Some are using the Celtics' first round exit this year as proof that the window that was opened when the trades for Kevin Garnett and Ray Allen were made is closed. With the window closed, they reason that it's time to blow the team up and begin the rebound. But maybe it would be wiser to wait one more season. Of course, that decision, as with everything else this off season, will depend on whether KG decides to come back.
In beginning my thoughts along these lines, we first have to think about the Celtics' salary cap situation. For next year, including Kevin Garnett and Paul Pierce, the Celtics have $62,614,091 committed to guaranteed salaries for next season, including just $5 million for Paul Pierce. If you add in Pierce's full salary along with the salaries of Shavlik Randolph, Terrence Williams, and DJ White, which are non guaranteed at this point, it brings the total to $76,029,697. The salary cap next season is predicted to be around 58,500,000 with the Luxury Tax projected to be around $70,807,000 and the apron for using the full MLE as opposed to the mini-MLE will be approximately $74,807,000.
Even if the Celtics buy out Pierce's contract for $5 million and then KG retires, they will still be just barely under the salary cap without any stars or assets to bring any in. Let's say that both KG and Pierce return. The Celtics get a player in the draft who can contribute right away. Let's say they can pull off a trade to bring in a good player or that some of the role players from last year can come in and help the team. That team would be competitive and could challenge for the East with just a little bit of luck to keep their players healthy.
The Spurs this season show that a team with aging players who have been together for awhile can be contenders. Tim Duncan, 37, Tony Parker, 31, and Manu Ginobili, 35 are the core of the Spurs team that is up 1-0 in the Finals to the defending champs. They have been mostly healthy this year and came into the playoffs with no big injuries to key players. They also have some good young role players around their aging stars. The Celtics with their comparable core could still compete next season if they can stay healthy as they also have some good young role players around their aging stars. Of course, two of those role players, Rajon Rondo and Jared Sullinger, experienced season ending injuries this season, but should be back strong and ready to play by training camp next season.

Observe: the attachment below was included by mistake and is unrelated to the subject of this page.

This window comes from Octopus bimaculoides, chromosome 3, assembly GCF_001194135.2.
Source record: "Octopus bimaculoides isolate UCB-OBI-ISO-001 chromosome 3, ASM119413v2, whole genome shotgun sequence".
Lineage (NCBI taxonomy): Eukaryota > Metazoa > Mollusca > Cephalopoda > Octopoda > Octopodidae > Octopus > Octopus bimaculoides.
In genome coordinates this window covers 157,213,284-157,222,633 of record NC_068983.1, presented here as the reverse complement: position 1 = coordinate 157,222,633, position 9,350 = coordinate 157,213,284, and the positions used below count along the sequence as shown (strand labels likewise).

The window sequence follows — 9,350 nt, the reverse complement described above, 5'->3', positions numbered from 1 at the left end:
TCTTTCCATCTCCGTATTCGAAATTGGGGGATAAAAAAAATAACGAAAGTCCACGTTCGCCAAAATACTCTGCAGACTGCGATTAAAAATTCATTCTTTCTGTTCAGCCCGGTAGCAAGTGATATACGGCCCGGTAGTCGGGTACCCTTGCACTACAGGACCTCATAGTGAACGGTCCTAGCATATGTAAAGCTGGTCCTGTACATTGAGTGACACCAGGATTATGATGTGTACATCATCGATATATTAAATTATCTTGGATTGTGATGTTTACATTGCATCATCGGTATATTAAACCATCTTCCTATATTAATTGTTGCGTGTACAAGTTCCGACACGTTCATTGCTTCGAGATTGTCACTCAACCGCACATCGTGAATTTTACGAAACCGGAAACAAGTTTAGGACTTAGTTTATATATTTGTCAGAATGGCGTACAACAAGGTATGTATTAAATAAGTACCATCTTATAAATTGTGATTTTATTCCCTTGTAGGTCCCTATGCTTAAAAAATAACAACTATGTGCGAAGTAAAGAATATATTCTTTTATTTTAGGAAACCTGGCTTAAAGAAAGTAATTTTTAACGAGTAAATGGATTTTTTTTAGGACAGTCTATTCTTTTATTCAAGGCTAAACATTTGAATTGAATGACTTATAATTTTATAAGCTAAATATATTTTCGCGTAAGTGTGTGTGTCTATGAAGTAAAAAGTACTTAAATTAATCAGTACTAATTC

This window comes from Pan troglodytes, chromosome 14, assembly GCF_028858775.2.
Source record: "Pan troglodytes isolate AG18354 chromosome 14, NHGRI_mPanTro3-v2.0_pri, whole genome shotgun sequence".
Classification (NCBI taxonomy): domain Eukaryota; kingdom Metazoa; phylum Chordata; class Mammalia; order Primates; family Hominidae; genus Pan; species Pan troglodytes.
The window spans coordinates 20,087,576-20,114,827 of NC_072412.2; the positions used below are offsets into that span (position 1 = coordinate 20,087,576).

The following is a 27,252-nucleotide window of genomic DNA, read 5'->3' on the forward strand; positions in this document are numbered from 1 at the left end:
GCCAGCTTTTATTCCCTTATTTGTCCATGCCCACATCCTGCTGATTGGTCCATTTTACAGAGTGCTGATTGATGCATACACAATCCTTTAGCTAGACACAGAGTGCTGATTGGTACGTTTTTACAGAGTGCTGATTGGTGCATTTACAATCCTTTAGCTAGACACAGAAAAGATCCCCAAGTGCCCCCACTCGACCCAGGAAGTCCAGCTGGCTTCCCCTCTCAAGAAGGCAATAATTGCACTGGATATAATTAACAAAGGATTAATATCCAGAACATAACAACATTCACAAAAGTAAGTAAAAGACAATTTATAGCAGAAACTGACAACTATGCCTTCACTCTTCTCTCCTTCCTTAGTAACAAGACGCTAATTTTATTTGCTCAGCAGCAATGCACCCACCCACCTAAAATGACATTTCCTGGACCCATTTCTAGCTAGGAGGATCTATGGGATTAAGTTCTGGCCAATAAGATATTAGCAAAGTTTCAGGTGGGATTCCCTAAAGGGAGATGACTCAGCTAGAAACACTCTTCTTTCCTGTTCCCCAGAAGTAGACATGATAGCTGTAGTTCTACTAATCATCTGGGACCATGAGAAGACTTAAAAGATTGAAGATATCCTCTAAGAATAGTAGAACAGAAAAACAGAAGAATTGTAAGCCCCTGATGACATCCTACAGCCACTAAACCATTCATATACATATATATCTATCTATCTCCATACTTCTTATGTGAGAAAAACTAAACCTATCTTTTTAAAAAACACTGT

There are plenty of precedents for players who were effective playing into their latter years. First, is Robert Parish. He played until he was 44 years old. At 40 years of age, Parish was averaging 12.6 points, 9.4 rebounds, and 1.4 blocks in 27 minutes per game. At 37, he averaged 18.6 points, 12.5 rebounds, 2.2 assists, and 1.4 blocks in 30.3 minutes per game. Not too shabby.
Another player who took good care of himself and played very well at 40 years of age was Reggie Miller. At 40, he averaged 14.8 points, 2.4 rebounds, and 2.2 assists in 31.9 minutes per game. At 37, he averaged 16.5 points, 2.8 rebounds, 3.2 assists,and 1.s steals in 36.6 minutes per game.
Kareem Abdul Jabbar played until he was 42. At 40 he played 31 minutes per game and averaged 17.5 points, 6.7 rebounds and 1.24 blocks. At 37, he averaged 21.5 points, 9.5 rebounds, 3.7 and 3.7 assists in 35.9 minutes per game.
Karl "the Mailman" Malone played until he was 41 years old. At 40, he averaged 20.6 points, 7.8 rebounds and 4.7 assists in 36.2 minutes per game. At 37, Malone averaged 25.5 points, 9.5 rebounds, and 3.7 assists in 35.9 minutes per game.
At 37, Charles Barkley played 31 minutes per game and averaged 14.5 points, 10.5 rebounds, and 3.2 assists.
Finally, Michael Jordan played until he was 40 and averaged 20 points, 6.1 rebounds, 3.8 assists and 1.5 steals in 37 minutes per game. At 37, Jordan played 38.8 minutes per game and averaged 28.7 points, 5.8 rebounds, 3.5 assists and 1.7 steals. I am sure that there are more players who played well into their late 30s and early 40s, but these are the ones that readily came to mind.
There is absolutely no reason to believe that Paul Pierce, Kevin Garnett and even Jason Terry won't be able to play at a high level until they are 38 or 39 years old, just as the players mentioned above did as they take excellent care of their bodies. I've seen comments about KG's injuries where people felt like KG is starting to break down because of the bone spurs that slowed him down the stretch last season. But many players have had bone spurs and then come back from them to play at a high level for many years. In fact, KG was the best player on the Celtics throughout their first round matchup with the Knicks.
Now, if the team gives it one more run with their current core, the following season they will be in good shape to rebuild. Without KG and Paul Pierce, they would have just 34,154,091 committed in salaries and would be well under the salary cap, with the ability to go after any free agent. They would also have a young core of players who could entice free agents to the team. It just seems to make more sense for the team to put off the rebuild for one more season and squeeze out that last little bit of light from the window. They've come this far, one more year isn't going to give them that big of a head start on the rebuild, especially with their cap situation this season. It's something to think about, anyway.
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